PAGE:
The two oldest veterans in America, both 107, are set to meet in Texas for the first time on Saturday and share World War II stories to mark the anniversary of the attack on Pearl Harbor
Richard Overton and Elmer Hill were not in Hawaii the day of the attack on December 7, 1941, but passed through the Navy base on their way to war in the Pacific.
They went on to survive kamikaze fighters and grueling combat battles in the Pacific islands against the Japanese, and then came home to settle down in separate parts of Texas.
"I was just glad to be back home at the end,” Hill told Stars & Stripes. “You had to dodge, duck, shoot and run. It was no fun.”
Overton is especially looking forward to sitting down with Hill because the comrades he fought side by side with have all passed on.
“I kept in touch with a lot of the guys I served with after we came home,” he said. “But they’re all gone now.”
Overton was honored by President Barack Obama during a ceremony last month paying tribute to veterans at the Tomb of the Unknowns at Arlington National Cemetery.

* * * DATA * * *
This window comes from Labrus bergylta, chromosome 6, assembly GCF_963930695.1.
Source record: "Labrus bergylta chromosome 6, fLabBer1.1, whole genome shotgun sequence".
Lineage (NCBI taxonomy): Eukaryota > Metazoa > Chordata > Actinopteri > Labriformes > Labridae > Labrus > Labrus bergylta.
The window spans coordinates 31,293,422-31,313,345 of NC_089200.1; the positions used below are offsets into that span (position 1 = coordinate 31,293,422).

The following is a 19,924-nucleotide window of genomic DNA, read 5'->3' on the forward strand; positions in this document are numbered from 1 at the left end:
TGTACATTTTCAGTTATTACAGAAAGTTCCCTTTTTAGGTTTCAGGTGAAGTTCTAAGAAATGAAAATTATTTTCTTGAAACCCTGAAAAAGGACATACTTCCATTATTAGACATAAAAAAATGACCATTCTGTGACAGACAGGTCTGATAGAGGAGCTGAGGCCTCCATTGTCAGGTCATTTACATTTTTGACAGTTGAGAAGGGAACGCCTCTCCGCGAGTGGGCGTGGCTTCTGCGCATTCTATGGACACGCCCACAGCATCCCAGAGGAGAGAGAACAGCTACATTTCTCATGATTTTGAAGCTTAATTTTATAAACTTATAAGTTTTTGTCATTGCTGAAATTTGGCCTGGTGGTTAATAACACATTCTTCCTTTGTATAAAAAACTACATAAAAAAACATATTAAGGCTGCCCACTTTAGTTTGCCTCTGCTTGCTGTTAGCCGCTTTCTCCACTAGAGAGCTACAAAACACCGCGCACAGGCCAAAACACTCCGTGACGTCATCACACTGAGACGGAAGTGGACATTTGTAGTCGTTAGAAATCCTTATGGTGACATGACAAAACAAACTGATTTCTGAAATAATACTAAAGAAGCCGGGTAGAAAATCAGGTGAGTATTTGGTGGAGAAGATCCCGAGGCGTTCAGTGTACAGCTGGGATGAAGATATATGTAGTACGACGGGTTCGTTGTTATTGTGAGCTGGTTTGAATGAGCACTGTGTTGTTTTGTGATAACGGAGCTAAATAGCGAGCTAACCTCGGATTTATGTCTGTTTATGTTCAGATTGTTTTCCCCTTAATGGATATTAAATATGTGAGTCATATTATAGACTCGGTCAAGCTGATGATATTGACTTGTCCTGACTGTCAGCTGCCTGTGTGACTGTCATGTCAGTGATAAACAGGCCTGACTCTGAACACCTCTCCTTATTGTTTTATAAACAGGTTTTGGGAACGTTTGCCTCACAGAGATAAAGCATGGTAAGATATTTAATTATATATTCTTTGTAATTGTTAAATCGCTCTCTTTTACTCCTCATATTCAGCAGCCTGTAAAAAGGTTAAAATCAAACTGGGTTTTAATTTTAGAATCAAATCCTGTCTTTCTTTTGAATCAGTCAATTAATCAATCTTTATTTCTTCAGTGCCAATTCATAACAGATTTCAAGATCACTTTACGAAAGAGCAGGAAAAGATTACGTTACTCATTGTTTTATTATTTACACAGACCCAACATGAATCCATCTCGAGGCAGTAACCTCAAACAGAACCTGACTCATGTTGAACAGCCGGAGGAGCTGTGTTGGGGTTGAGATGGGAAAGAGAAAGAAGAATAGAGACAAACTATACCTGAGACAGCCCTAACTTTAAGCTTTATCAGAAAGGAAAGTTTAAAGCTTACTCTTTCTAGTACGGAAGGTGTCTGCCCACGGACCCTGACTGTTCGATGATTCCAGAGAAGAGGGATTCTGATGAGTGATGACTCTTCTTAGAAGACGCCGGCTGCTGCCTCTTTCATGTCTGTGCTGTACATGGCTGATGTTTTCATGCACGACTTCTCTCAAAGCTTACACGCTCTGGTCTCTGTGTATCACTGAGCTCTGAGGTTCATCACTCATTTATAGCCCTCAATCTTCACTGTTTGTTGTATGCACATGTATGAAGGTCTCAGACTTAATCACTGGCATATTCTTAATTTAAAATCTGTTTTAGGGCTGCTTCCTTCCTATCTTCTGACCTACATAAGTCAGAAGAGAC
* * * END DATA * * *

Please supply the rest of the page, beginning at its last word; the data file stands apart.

The two vets will be having lunch with the mayor of Austin, Texas. The staff at Emeritus Senior Living, where Hill lives, have rented a limo to drive them to the luncheon, which is expected to draw a large crowd wanting to honor the men for their service to the country.
Overton and Hill, who served in the Army and the Navy respectively, were both sent to segregated units during the war because blacks weren’t allowed assignments beside whites until after World War II ended.
There are no major national memorials planned to mark the 72nd anniversary of the Japanese attack on Pearl Harbor, although park service officials at the Pearl Harbor Visitors Center are expecting a larger crowd than usual.
The Department of Veteran Affairs estimates that there are only about one million living World War II veterans left, and only 3,000 veterans remain out of the 84,000 military personnel who survived the Pearl Harbor attack.
The Sons and Daughters of Pearl Harbor Survivors still hold a convention every two years, but now it's attended primarily by the children of survivors. Carol Gladys, secretary of the organization's Ohio chapter, sends out thank you cards to the survivors every year.
"That’s how we’re trying to make sure the memory of what happened lives on,” she said.
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